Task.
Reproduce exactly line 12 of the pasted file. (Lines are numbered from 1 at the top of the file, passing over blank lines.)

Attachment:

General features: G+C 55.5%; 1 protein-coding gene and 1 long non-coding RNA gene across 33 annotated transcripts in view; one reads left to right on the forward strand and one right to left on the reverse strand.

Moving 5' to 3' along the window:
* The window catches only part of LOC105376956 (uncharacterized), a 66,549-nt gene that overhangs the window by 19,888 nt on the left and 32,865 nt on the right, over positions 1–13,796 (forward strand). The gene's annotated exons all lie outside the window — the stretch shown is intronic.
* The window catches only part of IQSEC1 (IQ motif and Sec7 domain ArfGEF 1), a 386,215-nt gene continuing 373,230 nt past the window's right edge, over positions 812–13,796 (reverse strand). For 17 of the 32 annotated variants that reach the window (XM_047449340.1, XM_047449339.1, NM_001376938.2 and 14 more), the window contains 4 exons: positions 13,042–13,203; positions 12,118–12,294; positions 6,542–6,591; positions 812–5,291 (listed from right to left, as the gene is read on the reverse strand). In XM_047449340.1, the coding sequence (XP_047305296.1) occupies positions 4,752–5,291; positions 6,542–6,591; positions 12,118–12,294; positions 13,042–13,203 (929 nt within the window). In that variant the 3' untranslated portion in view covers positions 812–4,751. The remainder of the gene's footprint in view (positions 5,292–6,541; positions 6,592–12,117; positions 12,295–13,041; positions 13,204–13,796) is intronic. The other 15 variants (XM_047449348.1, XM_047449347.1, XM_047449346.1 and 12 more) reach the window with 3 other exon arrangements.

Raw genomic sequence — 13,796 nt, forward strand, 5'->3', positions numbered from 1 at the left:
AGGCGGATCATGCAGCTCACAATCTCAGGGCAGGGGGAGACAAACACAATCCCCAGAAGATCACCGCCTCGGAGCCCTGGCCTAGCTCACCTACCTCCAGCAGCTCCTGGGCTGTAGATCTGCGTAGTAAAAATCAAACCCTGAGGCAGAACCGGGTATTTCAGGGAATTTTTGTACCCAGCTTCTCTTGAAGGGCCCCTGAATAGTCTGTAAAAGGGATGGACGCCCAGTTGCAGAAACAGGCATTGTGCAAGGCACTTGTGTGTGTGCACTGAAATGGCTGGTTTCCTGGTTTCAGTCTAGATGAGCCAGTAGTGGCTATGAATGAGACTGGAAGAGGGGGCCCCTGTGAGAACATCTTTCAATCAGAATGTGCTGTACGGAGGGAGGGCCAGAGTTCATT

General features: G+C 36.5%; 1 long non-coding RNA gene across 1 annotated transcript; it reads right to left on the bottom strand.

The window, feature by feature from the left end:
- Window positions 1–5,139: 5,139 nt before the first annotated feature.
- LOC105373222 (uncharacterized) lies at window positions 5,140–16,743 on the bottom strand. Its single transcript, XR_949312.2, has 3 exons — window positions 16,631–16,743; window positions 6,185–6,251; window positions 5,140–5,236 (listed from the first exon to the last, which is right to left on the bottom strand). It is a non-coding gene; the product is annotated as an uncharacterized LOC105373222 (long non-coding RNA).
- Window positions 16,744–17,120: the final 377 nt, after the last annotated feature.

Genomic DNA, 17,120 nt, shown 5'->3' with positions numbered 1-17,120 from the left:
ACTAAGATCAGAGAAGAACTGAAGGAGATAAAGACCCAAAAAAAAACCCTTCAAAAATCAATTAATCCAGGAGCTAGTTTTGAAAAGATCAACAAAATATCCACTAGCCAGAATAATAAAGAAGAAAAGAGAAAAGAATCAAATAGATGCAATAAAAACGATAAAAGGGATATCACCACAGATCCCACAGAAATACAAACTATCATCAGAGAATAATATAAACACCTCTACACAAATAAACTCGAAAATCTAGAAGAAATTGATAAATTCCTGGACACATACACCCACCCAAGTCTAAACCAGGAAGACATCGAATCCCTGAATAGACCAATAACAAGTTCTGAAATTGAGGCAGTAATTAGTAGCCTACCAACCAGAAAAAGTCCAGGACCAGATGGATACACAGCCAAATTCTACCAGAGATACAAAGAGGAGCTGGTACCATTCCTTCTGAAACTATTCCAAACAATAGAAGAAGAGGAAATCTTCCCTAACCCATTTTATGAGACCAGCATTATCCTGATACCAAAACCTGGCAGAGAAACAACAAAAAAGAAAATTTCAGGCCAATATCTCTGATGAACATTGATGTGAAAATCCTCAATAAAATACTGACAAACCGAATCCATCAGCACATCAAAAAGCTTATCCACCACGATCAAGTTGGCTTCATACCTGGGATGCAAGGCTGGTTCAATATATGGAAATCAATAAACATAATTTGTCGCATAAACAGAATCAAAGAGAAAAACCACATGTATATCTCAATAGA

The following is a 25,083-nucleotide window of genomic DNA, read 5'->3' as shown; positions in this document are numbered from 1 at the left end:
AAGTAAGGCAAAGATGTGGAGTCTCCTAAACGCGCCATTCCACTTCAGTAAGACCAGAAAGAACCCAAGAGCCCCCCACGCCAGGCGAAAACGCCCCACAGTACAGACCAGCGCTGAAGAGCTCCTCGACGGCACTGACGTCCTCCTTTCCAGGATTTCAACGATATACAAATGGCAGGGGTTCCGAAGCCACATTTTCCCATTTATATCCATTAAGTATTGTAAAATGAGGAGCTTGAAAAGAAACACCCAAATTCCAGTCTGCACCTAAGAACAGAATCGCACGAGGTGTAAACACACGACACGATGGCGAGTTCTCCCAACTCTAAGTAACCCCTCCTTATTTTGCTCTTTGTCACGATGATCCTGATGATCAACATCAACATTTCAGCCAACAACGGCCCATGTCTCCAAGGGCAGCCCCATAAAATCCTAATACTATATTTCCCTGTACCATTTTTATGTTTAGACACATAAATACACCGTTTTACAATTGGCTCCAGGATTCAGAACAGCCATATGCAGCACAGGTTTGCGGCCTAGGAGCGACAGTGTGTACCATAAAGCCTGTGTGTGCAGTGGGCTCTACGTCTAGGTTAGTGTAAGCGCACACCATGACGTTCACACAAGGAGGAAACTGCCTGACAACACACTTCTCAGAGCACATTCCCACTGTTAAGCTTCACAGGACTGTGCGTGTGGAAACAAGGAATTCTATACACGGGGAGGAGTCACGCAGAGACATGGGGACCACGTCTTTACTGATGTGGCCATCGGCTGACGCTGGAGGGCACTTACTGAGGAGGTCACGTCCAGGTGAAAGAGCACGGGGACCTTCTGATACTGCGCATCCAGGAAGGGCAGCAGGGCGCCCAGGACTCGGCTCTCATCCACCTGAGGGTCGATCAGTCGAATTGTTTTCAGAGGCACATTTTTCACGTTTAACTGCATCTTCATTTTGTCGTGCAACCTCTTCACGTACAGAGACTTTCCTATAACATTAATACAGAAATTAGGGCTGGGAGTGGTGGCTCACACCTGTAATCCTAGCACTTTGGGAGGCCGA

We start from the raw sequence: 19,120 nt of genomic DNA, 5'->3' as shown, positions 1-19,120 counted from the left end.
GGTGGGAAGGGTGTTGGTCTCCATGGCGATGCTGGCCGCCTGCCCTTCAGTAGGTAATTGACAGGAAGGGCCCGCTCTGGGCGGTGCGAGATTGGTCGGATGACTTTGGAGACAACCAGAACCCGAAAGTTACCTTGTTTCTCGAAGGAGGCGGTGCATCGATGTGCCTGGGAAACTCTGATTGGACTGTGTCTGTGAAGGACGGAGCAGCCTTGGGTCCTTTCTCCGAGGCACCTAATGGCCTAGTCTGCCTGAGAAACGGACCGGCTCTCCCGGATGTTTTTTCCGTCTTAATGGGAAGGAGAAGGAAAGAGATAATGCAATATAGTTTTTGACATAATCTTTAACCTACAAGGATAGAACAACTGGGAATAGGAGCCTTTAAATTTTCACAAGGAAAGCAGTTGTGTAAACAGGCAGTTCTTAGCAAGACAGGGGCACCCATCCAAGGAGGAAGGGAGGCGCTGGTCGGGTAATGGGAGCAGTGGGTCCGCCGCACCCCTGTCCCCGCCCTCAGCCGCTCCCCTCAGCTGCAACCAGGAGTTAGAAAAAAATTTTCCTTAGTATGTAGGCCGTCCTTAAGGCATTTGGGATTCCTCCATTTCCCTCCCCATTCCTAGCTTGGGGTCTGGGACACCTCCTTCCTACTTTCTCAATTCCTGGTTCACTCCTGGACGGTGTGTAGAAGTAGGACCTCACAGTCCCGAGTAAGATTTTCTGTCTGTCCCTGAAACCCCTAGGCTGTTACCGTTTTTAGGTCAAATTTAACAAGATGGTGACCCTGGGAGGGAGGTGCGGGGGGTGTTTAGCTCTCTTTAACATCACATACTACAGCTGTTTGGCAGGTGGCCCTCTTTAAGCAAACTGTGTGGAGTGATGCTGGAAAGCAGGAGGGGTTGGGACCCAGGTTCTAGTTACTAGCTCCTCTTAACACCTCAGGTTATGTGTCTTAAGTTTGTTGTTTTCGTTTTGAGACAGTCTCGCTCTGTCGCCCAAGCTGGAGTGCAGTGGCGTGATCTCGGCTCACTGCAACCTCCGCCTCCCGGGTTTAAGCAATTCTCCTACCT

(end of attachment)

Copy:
Genomic DNA, 17,120 nt, shown 5'->3' with positions numbered 1-17,120 from the left: